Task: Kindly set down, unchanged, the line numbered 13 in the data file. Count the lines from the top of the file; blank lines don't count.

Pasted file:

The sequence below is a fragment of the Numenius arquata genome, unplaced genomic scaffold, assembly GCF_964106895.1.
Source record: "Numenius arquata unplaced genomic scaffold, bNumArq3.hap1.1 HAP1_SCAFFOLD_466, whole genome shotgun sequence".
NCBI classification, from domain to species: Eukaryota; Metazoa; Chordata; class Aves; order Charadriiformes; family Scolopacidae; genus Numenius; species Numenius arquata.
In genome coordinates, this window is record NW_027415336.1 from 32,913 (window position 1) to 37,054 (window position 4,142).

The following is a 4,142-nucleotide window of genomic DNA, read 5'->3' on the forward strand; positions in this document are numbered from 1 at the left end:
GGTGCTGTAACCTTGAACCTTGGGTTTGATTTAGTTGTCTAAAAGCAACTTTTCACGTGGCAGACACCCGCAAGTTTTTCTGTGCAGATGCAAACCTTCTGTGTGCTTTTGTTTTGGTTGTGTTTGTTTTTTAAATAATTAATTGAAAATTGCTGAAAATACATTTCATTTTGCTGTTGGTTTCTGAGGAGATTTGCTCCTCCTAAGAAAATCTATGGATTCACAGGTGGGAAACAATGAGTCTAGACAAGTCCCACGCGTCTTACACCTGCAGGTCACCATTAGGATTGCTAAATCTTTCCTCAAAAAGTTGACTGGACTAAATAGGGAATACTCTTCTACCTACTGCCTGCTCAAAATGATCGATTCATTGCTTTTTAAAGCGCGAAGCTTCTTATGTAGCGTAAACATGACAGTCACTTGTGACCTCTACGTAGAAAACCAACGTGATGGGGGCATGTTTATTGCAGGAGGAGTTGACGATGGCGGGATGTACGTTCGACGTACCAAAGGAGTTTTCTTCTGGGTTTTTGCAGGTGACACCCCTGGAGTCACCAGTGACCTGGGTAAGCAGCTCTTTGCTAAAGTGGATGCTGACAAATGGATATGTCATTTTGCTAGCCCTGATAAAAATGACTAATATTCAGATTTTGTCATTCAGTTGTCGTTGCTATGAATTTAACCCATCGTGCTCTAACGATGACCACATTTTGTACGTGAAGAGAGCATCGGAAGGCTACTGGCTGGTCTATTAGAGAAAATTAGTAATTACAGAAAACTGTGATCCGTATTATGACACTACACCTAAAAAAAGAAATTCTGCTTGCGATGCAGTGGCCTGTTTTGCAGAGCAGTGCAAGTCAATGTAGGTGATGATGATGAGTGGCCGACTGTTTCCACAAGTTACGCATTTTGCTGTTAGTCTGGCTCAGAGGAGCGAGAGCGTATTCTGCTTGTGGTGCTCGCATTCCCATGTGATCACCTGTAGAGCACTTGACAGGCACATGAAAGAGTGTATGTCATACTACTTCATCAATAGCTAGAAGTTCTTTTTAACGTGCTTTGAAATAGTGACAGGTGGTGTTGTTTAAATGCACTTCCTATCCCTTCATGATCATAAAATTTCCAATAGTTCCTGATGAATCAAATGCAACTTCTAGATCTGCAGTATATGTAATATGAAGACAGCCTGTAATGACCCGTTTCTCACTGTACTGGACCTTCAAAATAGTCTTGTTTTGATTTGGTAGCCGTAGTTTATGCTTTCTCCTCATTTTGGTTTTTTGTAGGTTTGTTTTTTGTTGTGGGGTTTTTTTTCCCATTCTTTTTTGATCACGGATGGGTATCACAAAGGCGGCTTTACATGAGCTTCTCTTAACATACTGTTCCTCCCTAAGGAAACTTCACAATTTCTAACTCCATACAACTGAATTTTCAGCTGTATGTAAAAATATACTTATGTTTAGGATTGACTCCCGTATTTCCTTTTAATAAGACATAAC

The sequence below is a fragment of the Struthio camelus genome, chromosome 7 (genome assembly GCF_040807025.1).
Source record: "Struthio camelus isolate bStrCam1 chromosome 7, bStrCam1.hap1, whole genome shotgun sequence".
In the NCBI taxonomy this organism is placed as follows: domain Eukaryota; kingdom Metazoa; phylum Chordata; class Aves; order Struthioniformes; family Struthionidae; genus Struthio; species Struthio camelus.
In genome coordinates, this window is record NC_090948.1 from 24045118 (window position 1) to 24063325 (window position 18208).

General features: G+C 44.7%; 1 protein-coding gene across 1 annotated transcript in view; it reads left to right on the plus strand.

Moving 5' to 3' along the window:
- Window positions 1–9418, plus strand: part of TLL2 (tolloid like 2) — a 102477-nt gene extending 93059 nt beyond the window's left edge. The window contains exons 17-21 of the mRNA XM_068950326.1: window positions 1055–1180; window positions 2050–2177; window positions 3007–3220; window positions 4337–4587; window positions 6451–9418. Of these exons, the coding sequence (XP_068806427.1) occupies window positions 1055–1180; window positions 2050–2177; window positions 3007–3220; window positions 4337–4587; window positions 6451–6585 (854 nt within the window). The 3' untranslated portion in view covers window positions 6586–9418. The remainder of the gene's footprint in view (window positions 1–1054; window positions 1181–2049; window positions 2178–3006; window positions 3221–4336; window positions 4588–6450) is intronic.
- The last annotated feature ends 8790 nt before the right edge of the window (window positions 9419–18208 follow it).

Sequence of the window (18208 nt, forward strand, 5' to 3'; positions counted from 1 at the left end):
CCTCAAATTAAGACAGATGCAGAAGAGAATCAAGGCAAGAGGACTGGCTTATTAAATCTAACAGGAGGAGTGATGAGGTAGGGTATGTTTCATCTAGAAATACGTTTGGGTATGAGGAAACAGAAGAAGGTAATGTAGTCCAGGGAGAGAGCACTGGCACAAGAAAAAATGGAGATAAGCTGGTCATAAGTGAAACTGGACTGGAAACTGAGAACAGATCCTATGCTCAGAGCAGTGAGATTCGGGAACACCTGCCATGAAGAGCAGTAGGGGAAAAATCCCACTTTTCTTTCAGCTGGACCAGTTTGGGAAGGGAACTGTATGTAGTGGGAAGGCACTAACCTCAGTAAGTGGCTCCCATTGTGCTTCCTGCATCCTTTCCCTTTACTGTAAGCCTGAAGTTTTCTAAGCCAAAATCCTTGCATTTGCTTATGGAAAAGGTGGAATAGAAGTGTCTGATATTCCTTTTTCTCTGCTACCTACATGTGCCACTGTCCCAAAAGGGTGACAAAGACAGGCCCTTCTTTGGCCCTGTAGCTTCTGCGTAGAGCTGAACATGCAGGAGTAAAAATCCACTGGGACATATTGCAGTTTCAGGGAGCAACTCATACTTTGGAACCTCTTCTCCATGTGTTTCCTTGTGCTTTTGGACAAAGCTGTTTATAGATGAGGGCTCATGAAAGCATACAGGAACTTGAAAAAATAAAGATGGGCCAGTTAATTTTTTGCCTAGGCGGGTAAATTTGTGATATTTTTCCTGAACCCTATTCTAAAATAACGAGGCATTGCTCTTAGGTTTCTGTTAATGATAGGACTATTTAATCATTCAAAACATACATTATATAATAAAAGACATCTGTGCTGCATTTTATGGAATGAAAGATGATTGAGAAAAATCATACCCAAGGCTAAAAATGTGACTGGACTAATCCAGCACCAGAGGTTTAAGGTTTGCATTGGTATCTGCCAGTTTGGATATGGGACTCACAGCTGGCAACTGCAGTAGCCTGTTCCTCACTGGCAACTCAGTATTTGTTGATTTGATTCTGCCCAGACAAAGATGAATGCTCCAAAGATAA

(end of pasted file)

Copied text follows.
- Window positions 1–9418, plus strand: part of TLL2 (tolloid like 2) — a 102477-nt gene extending 93059 nt beyond the window's left edge. The window contains exons 17-21 of the mRNA XM_068950326.1: window positions 1055–1180; window positions 2050–2177; window positions 3007–3220; window positions 4337–4587; window positions 6451–9418. Of these exons, the coding sequence (XP_068806427.1) occupies window positions 1055–1180; window positions 2050–2177; window positions 3007–3220; window positions 4337–4587; window positions 6451–6585 (854 nt within the window). The 3' untranslated portion in view covers window positions 6586–9418. The remainder of the gene's footprint in view (window positions 1–1054; window positions 1181–2049; window positions 2178–3006; window positions 3221–4336; window positions 4588–6450) is intronic.